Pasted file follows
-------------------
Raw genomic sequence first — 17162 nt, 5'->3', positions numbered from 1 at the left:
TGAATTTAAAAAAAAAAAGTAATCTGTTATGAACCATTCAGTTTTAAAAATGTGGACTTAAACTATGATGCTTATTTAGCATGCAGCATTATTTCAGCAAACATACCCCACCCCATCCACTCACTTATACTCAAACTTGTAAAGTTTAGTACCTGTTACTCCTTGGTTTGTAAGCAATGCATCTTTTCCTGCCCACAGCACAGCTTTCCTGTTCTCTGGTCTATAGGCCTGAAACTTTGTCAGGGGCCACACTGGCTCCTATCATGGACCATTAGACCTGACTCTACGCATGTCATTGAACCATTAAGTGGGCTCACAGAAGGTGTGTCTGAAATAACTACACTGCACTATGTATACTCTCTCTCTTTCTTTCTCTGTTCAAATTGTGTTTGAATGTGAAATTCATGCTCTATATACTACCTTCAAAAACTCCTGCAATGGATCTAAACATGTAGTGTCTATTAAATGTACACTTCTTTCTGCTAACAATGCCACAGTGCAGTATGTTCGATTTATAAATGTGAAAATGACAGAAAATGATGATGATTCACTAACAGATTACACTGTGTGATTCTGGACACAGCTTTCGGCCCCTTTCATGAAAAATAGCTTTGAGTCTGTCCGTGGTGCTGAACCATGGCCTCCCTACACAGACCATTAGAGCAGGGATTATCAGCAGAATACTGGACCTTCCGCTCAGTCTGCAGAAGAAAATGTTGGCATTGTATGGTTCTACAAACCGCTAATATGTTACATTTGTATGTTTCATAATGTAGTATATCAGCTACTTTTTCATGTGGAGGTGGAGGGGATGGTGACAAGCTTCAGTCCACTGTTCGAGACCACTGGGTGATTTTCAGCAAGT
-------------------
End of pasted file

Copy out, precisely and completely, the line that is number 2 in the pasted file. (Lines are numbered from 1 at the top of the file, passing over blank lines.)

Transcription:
TGAATTTAAAAAAAAAAAGTAATCTGTTATGAACCATTCAGTTTTAAAAATGTGGACTTAAACTATGATGCTTATTTAGCATGCAGCATTATTTCAGCAAACATACCCCACCCCATCCACTCACTTATACTCAAACTTGTAAAGTTTAGTACCTGTTACTCCTTGGTTTGTAAGCAATGCATCTTTTCCTGCCCACAGCACAGCTTTCCTGTTCTCTGGTCTATAGGCCTGAAACTTTGTCAGGGGCCACACTGGCTCCTATCATGGACCATTAGACCTGACTCTACGCATGTCATTGAACCATTAAGTGGGCTCACAGAAGGTGTGTCTGAAATAACTACACTGCACTATGTATACTCTCTCTCTTTCTTTCTCTGTTCAAATTGTGTTTGAATGTGAAATTCATGCTCTATATACTACCTTCAAAAACTCCTGCAATGGATCTAAACATGTAGTGTCTATTAAATGTACACTTCTTTCTGCTAACAATGCCACAGTGCAGTATGTTCGATTTATAAATGTGAAAATGACAGAAAATGATGATGATTCACTAACAGATTACACTGTGTGATTCTGGACACAGCTTTCGGCCCCTTTCATGAAAAATAGCTTTGAGTCTGTCCGTGGTGCTGAACCATGGCCTCCCTACACAGACCATTAGAGCAGGGATTATCAGCAGAATACTGGACCTTCCGCTCAGTCTGCAGAAGAAAATGTTGGCATTGTATGGTTCTACAAACCGCTAATATGTTACATTTGTATGTTTCATAATGTAGTATATCAGCTACTTTTTCATGTGGAGGTGGAGGGGATGGTGACAAGCTTCAGTCCACTGTTCGAGACCACTGGGTGATTTTCAGCAAGT